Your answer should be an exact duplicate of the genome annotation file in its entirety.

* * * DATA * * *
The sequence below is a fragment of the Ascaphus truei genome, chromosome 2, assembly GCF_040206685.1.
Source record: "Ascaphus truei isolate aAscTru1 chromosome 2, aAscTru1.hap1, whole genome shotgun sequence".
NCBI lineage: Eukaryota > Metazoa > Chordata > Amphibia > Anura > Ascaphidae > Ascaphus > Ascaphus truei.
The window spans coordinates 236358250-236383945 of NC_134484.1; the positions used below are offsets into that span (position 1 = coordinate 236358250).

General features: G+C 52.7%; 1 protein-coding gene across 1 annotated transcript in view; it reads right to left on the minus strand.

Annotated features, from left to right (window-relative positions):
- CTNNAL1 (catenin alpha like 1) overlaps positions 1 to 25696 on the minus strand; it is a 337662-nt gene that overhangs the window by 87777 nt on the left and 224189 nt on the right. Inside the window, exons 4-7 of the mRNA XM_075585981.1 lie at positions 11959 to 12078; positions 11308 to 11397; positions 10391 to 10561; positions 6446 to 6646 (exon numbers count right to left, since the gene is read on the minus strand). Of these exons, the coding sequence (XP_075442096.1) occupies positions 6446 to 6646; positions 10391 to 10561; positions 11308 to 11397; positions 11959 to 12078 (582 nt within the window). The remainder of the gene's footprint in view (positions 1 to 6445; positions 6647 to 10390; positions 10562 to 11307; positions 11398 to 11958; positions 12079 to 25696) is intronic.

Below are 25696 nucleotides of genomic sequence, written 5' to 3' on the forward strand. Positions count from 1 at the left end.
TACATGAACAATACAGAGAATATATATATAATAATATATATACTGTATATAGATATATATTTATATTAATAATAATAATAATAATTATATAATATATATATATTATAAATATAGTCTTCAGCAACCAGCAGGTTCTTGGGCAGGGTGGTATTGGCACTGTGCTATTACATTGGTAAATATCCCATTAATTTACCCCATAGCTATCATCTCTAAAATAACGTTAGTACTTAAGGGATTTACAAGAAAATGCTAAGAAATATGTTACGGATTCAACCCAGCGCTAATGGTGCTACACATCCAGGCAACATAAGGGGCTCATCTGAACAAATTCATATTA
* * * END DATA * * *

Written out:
The sequence below is a fragment of the Ascaphus truei genome, chromosome 2, assembly GCF_040206685.1.
Source record: "Ascaphus truei isolate aAscTru1 chromosome 2, aAscTru1.hap1, whole genome shotgun sequence".
NCBI lineage: Eukaryota > Metazoa > Chordata > Amphibia > Anura > Ascaphidae > Ascaphus > Ascaphus truei.
The window spans coordinates 236358250-236383945 of NC_134484.1; the positions used below are offsets into that span (position 1 = coordinate 236358250).

General features: G+C 52.7%; 1 protein-coding gene across 1 annotated transcript in view; it reads right to left on the minus strand.

Annotated features, from left to right (window-relative positions):
- CTNNAL1 (catenin alpha like 1) overlaps positions 1 to 25696 on the minus strand; it is a 337662-nt gene that overhangs the window by 87777 nt on the left and 224189 nt on the right. Inside the window, exons 4-7 of the mRNA XM_075585981.1 lie at positions 11959 to 12078; positions 11308 to 11397; positions 10391 to 10561; positions 6446 to 6646 (exon numbers count right to left, since the gene is read on the minus strand). Of these exons, the coding sequence (XP_075442096.1) occupies positions 6446 to 6646; positions 10391 to 10561; positions 11308 to 11397; positions 11959 to 12078 (582 nt within the window). The remainder of the gene's footprint in view (positions 1 to 6445; positions 6647 to 10390; positions 10562 to 11307; positions 11398 to 11958; positions 12079 to 25696) is intronic.

Below are 25696 nucleotides of genomic sequence, written 5' to 3' on the forward strand. Positions count from 1 at the left end.
TACATGAACAATACAGAGAATATATATATAATAATATATATACTGTATATAGATATATATTTATATTAATAATAATAATAATAATTATATAATATATATATATTATAAATATAGTCTTCAGCAACCAGCAGGTTCTTGGGCAGGGTGGTATTGGCACTGTGCTATTACATTGGTAAATATCCCATTAATTTACCCCATAGCTATCATCTCTAAAATAACGTTAGTACTTAAGGGATTTACAAGAAAATGCTAAGAAATATGTTACGGATTCAACCCAGCGCTAATGGTGCTACACATCCAGGCAACATAAGGGGCTCATCTGAACAAATTCATATTA